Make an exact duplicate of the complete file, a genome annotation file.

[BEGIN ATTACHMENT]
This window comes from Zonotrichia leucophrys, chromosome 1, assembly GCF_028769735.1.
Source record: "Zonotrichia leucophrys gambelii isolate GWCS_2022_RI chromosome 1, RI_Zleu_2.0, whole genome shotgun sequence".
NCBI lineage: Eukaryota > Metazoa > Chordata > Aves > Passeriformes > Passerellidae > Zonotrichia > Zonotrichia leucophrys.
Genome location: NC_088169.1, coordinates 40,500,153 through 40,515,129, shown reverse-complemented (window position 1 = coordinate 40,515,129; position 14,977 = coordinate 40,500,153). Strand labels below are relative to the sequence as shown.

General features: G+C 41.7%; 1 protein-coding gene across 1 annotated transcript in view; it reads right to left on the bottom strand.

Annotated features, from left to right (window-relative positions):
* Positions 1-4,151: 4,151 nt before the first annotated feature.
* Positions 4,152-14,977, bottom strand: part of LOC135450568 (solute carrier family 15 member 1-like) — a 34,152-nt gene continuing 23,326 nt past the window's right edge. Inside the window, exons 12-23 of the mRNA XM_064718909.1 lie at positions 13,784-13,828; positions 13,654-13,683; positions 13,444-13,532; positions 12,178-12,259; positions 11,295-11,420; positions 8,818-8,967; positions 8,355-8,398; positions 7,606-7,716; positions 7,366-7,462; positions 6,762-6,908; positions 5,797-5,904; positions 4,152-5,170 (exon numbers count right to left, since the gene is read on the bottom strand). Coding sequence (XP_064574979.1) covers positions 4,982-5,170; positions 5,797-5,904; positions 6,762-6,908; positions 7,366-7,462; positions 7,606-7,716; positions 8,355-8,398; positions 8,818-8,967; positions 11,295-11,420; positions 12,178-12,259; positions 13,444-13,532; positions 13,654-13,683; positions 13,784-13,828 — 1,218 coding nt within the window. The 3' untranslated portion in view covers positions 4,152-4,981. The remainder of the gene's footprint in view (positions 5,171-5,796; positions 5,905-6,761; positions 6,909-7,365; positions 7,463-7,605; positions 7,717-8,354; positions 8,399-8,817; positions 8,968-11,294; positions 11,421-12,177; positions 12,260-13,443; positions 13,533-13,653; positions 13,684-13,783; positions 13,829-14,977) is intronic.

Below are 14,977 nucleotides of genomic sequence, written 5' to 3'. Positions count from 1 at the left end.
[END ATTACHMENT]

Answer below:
This window comes from Zonotrichia leucophrys, chromosome 1, assembly GCF_028769735.1.
Source record: "Zonotrichia leucophrys gambelii isolate GWCS_2022_RI chromosome 1, RI_Zleu_2.0, whole genome shotgun sequence".
NCBI lineage: Eukaryota > Metazoa > Chordata > Aves > Passeriformes > Passerellidae > Zonotrichia > Zonotrichia leucophrys.
Genome location: NC_088169.1, coordinates 40,500,153 through 40,515,129, shown reverse-complemented (window position 1 = coordinate 40,515,129; position 14,977 = coordinate 40,500,153). Strand labels below are relative to the sequence as shown.

General features: G+C 41.7%; 1 protein-coding gene across 1 annotated transcript in view; it reads right to left on the bottom strand.

Annotated features, from left to right (window-relative positions):
* Positions 1-4,151: 4,151 nt before the first annotated feature.
* Positions 4,152-14,977, bottom strand: part of LOC135450568 (solute carrier family 15 member 1-like) — a 34,152-nt gene continuing 23,326 nt past the window's right edge. Inside the window, exons 12-23 of the mRNA XM_064718909.1 lie at positions 13,784-13,828; positions 13,654-13,683; positions 13,444-13,532; positions 12,178-12,259; positions 11,295-11,420; positions 8,818-8,967; positions 8,355-8,398; positions 7,606-7,716; positions 7,366-7,462; positions 6,762-6,908; positions 5,797-5,904; positions 4,152-5,170 (exon numbers count right to left, since the gene is read on the bottom strand). Coding sequence (XP_064574979.1) covers positions 4,982-5,170; positions 5,797-5,904; positions 6,762-6,908; positions 7,366-7,462; positions 7,606-7,716; positions 8,355-8,398; positions 8,818-8,967; positions 11,295-11,420; positions 12,178-12,259; positions 13,444-13,532; positions 13,654-13,683; positions 13,784-13,828 — 1,218 coding nt within the window. The 3' untranslated portion in view covers positions 4,152-4,981. The remainder of the gene's footprint in view (positions 5,171-5,796; positions 5,905-6,761; positions 6,909-7,365; positions 7,463-7,605; positions 7,717-8,354; positions 8,399-8,817; positions 8,968-11,294; positions 11,421-12,177; positions 12,260-13,443; positions 13,533-13,653; positions 13,684-13,783; positions 13,829-14,977) is intronic.

Below are 14,977 nucleotides of genomic sequence, written 5' to 3'. Positions count from 1 at the left end.